Celebrated Syrian artist and exile, Sara Shamma, holds an exhibition in London showing art inspired by the conflict in Syria. Rough Cut (no reporter narration).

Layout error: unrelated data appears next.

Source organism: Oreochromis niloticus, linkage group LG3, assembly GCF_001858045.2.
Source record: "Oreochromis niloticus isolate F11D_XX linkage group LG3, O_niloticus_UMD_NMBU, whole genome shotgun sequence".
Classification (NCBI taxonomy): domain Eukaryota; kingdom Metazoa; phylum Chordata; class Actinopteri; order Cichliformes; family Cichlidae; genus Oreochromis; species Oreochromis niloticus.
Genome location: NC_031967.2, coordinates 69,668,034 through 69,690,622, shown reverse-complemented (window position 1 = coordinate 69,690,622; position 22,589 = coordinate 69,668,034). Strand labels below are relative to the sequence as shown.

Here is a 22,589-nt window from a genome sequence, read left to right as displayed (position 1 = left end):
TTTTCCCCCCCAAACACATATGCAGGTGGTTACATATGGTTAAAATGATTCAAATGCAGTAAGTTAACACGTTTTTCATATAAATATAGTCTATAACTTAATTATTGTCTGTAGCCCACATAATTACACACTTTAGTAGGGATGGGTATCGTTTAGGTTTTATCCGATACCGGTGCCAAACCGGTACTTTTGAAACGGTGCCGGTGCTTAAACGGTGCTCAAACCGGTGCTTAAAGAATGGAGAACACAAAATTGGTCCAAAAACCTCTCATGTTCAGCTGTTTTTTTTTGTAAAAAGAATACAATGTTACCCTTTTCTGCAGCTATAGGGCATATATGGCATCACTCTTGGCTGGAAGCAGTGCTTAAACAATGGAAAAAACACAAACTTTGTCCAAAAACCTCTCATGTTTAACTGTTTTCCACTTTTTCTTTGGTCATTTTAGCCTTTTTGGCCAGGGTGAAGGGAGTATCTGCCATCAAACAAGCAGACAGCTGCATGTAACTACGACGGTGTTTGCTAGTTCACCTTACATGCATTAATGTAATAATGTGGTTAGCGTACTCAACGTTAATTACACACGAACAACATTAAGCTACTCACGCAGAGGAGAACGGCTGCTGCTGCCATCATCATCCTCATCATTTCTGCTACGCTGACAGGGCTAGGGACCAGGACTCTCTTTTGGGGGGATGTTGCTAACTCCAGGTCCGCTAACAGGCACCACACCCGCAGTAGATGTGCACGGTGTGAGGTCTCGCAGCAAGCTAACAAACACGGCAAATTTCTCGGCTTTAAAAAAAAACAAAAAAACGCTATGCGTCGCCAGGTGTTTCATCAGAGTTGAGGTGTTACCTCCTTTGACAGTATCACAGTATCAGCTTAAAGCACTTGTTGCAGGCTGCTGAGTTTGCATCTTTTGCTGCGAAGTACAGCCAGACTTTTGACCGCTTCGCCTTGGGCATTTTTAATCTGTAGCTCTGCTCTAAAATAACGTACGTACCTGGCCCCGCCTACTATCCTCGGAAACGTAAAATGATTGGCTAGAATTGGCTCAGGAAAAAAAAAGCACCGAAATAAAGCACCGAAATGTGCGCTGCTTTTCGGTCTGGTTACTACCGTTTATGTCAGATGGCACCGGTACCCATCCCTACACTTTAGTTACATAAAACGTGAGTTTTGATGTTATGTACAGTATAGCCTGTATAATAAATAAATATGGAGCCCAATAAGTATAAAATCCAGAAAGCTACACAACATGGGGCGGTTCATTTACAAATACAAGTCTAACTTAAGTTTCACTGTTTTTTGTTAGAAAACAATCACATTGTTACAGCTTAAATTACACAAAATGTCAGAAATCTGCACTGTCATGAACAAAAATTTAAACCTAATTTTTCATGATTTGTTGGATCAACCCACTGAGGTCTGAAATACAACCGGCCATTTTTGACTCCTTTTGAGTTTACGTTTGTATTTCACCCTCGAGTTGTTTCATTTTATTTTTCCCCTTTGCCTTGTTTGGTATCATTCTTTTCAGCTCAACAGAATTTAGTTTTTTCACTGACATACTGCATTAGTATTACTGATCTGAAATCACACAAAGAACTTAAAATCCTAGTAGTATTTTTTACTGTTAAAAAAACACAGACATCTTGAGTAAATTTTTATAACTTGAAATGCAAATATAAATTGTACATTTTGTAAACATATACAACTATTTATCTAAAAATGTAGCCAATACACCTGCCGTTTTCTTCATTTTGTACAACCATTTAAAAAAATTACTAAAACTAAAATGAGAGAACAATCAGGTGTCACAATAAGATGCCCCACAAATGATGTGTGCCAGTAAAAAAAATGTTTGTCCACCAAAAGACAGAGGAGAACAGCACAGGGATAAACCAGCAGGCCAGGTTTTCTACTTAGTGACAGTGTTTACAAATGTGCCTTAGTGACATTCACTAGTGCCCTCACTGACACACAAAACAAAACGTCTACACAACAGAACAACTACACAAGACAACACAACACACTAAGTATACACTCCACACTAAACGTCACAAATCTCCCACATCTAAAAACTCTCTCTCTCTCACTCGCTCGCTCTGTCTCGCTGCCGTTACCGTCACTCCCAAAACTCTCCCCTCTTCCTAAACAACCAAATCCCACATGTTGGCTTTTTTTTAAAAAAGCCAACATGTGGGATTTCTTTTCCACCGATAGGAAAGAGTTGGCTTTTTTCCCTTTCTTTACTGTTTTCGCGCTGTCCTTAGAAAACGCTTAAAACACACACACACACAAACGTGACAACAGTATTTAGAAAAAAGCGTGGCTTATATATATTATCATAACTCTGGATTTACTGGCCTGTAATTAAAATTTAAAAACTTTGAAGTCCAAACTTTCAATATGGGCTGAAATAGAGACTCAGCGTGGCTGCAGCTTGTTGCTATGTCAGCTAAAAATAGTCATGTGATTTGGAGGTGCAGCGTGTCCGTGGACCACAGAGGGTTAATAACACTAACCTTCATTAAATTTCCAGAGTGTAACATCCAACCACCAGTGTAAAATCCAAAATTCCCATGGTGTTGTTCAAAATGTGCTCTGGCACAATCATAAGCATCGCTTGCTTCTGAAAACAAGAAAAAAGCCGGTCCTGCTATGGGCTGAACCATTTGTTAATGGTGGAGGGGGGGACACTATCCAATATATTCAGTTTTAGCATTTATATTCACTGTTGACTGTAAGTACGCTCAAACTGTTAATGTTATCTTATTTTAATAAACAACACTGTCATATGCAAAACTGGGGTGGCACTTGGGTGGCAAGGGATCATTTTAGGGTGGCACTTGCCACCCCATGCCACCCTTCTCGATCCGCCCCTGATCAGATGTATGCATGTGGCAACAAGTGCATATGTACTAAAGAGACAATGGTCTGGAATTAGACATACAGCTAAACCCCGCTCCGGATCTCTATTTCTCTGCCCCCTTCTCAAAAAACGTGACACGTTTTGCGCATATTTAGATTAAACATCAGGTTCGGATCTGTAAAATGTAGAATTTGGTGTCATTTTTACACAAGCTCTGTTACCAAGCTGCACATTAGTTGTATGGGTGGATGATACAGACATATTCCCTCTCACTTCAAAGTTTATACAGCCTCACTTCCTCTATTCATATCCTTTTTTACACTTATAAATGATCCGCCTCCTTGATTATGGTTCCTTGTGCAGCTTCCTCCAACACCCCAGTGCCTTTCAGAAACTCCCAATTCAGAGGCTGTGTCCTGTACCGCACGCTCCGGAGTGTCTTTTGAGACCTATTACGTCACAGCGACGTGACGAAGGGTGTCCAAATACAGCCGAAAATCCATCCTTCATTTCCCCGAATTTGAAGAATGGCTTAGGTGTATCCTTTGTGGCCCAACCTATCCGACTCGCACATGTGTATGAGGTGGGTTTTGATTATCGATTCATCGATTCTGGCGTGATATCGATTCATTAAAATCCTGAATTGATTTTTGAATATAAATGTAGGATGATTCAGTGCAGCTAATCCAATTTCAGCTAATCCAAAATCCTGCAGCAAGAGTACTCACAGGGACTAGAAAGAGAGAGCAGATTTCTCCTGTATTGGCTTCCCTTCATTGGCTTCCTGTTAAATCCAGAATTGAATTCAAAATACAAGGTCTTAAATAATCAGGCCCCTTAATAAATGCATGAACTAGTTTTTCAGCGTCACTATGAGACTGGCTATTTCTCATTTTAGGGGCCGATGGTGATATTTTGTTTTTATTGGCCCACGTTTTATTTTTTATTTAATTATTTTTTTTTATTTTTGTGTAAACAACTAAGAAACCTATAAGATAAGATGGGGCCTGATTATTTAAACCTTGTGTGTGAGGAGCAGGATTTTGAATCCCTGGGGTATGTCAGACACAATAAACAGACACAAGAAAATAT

ROUGH CUT (NO REPORTER NARRATION) STORY: A major solo exhibition of paintings by Syrian artist Sara Shamma has opened in London, showcasing a vivid collection of portraits inspired by her experiences of the country's war. "World Civil War Portraits" is a collection of works portraying faces, young and old, who have been displaced, tortured and killed. "The main inspiration is the war that is happening now in Syria and which is spreading everywhere from Syria to Yemen, to Egypt, to France and Copenhagen," Shamma told Reuters. "These paintings are about the dead people -- 200,000 to now ... I want to bring these dead people to life. I want you to see them, look through their eyes, to feel their differences, to defend their differences because they deserve to be alive." Born in Damascus in 1975, Shamma was one of Syria's best known artists before the conflict began in March 2011. She fled the country with her two children in 2012 after a car bomb exploded outside her flat, moving to Lebanon where she produced her latest work. Her husband still lives in Syria. "I think that this war (is) now reaching Europe ... I think that this war if it is doesn't stop right now, it will reach you in a way, so I don't want to say that I'm optimistic," she said. "I think I'm realistic but I can't see anything optimistic in the near future." The war, now in its fifth year, has killed more than 220,000 people, according to a U.N. estimate. More than 1.5 million have been injured, according to the Syrian Observatory for Human Rights, which monitors the conflict. "World Civil War Portraits", presented by StolenSpace Gallery, runs until May 25 at London's Old Truman Brewery.